Ask Jan – Coaching Tips for Easy Solutions

Q: I spend most holidays on my own. Don’t mean to sound like a loser but my family is spread out across the country. I don’t have kids, and I am not currently dating anyone.This is usually a recipe for loneliness. Honestly, I can get really bitter and resentful of all those happy holiday types. I am so tired of hearing about how to survive the ‘over-stimulation’ of holiday time. What about those of us who feel forgotten and irrelevant because family time is just not possible?
– Scroogy with a Good Reason

A: You make an excellent point. Many families are far from each other. Financial resources don’t make travel possible. Split families means that many of us do not spend holiday time surrounded in familial confusion. It can be a real challenge to enjoy the ‘family-oriented’ aspect of the holidays when you don’t have a ready-made and available family. But there is good news. Positive

Psychology research indicates that we can generate positive feelings about things quite readily – when we make the effort. Here are a few tricks.

  • Change your standards, and you will change the way you feel. Instead of comparing yourself to the perfect family, compare yourself to the most problematic family you can imagine.   Spending time on your own is preferable to entrapment with a psycho family. Can’t imagine a scenario worse than your own? Try working in the food bank. That’s always a good reality check.
  • Start now to plan your holiday adventures. Even people with many family obligations spend time with their friends. Book now so that your social calendar is full throughout the holiday season.

Ask Jan – Coaching Tips for Easy Solutions

Q: I can’t seem to get out of my brain. I am a deep thinker and when something goes wrong in my life I just get stuck spinning around in my head, asking the same question over and over. Usually the question starts with ‘WHY’. What is going on with me?
– Thanks from Brain Stuck in Chicago

A: The image that pops to my mind is of a dog chasing its tail – forever. If you are going to be stuck in the question asking and answer finding phase, accept it. Clearly this is something that your brain does regardless of your intention not to do it. This is a common issue for cognitively-oriented people and problem-solvers who often believe that if they can just determine the cause of a situation, they can ‘fix’ it or ‘avoid’ it in the future.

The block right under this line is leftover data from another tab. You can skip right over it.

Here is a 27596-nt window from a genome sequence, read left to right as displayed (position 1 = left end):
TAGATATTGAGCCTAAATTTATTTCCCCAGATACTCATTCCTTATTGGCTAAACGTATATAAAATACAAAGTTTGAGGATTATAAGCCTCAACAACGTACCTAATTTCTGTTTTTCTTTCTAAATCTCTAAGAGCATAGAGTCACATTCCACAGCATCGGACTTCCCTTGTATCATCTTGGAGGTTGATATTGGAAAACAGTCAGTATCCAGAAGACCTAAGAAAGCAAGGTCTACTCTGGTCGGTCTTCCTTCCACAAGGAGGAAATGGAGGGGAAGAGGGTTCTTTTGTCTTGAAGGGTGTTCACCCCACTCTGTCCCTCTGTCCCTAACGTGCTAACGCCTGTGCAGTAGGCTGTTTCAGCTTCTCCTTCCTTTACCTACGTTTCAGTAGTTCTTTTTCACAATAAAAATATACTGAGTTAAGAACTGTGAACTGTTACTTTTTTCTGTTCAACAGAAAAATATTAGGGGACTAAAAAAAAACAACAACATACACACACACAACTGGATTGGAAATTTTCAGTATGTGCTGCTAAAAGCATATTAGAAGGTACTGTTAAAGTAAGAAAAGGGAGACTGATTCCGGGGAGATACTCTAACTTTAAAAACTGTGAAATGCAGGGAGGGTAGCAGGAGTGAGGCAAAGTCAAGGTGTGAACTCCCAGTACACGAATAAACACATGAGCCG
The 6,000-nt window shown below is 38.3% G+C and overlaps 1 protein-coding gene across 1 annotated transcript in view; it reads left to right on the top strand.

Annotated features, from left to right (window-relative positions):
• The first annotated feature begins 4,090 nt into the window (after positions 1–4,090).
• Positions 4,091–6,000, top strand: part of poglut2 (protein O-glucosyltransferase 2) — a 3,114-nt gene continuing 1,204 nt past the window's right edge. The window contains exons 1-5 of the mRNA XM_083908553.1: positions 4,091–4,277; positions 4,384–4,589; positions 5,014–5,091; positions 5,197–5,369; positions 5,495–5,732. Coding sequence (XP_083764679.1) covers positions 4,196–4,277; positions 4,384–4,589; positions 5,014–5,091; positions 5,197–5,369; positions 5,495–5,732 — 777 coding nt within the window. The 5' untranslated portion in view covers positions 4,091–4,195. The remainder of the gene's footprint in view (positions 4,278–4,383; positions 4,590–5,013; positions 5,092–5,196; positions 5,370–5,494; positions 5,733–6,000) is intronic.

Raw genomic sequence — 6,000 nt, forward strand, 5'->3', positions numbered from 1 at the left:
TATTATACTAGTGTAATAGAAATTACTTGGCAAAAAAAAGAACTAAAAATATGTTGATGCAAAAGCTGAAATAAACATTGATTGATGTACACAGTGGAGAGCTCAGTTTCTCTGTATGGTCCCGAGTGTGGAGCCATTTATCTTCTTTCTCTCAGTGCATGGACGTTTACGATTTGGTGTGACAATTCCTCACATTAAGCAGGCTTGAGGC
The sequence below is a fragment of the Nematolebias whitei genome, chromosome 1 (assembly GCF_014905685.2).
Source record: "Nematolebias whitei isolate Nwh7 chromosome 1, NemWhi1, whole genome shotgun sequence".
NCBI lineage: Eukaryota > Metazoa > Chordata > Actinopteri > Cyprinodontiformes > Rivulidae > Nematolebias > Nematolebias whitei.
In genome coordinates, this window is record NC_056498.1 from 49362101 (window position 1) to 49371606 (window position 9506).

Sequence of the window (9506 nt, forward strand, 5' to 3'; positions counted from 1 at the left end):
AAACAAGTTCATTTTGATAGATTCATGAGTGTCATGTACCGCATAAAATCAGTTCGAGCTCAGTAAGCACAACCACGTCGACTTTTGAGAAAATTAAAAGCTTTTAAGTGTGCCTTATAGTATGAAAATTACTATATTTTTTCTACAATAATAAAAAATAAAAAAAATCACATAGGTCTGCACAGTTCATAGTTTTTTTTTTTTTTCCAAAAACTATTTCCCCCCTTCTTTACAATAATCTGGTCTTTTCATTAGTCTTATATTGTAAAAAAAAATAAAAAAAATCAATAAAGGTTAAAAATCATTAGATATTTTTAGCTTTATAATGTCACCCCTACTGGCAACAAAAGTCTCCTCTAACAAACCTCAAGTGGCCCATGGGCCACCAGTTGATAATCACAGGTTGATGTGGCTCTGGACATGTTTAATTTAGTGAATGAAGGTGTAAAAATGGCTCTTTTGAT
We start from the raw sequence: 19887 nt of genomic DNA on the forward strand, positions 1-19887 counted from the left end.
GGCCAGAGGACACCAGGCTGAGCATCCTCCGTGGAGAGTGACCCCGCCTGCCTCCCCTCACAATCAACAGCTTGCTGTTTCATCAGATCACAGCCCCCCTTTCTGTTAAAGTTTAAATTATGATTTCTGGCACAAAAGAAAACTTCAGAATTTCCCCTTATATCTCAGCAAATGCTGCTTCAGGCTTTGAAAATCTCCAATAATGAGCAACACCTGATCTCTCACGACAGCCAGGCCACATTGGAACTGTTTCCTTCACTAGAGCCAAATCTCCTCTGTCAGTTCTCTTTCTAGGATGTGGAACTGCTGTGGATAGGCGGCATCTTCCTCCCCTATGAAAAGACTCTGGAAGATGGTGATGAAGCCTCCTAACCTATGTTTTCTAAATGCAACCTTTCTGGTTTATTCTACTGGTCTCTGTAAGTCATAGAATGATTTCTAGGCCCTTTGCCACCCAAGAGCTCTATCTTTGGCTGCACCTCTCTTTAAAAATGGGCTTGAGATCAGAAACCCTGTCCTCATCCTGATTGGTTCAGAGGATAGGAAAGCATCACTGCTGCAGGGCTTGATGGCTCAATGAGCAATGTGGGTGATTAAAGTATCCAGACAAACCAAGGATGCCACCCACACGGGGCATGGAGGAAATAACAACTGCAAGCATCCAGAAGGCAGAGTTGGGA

You can avoid being pulled into the endless circular loop of questioning, however, by choosing what questions to ask. Instead of asking ‘why’ something occurred, ask ‘how’ and ‘what’ questions such as ‘How could I behave differently?’, ‘What is the learning experience here for me?’ and ‘How did I create the impression that this situation was acceptable to me?’ These questions create possibilities for more effective problem solving since they are directed at raising self-awareness and changing your behaviours.

Ask Jan – Coaching Tips for Easy Solutions

Q: I just started a new job and now my workspace at home is completely out of
control. I can’t throw out the old stuff since it has good memories, and let’s face it, I am a pack rat. But I don’t really have room for the new stuff. Any suggestions?
– Piled High in Idaho

A: Dear Piled High, I am hearing that you have attachment issues – that’s right. You are still attached to the old stuff that no longer is of use to you. This is a common situation, and the main reason why storage boxes were created. If you are not ready to get rid of certain things but need more space, try putting the non-essentials into labelled boxes in your closet or basement.

You can even attach a list of the box contents to the outside of each box to help you find things later. This is a great way of getting stuff out of your way, but keeping it available for later use. This also works when getting divorced – you can temporarily avoid ditching the old stuff until you are really ready to let go of it.

Sometimes finding a ‘temporary home’ for the stuff you are attached to but don’t use is a great way of consciously getting the article out of your space but not breaking the attachment fully. After your neighbour has been temporarily using your dresser for 5 years, you won’t have
any desire to get it back. If you have something that still works but you don’t use
anymore, you may just want to find a new home for it – one where it will be used. Your old but still working printer or cell phone will be greatly appreciated at women’s shelters for example.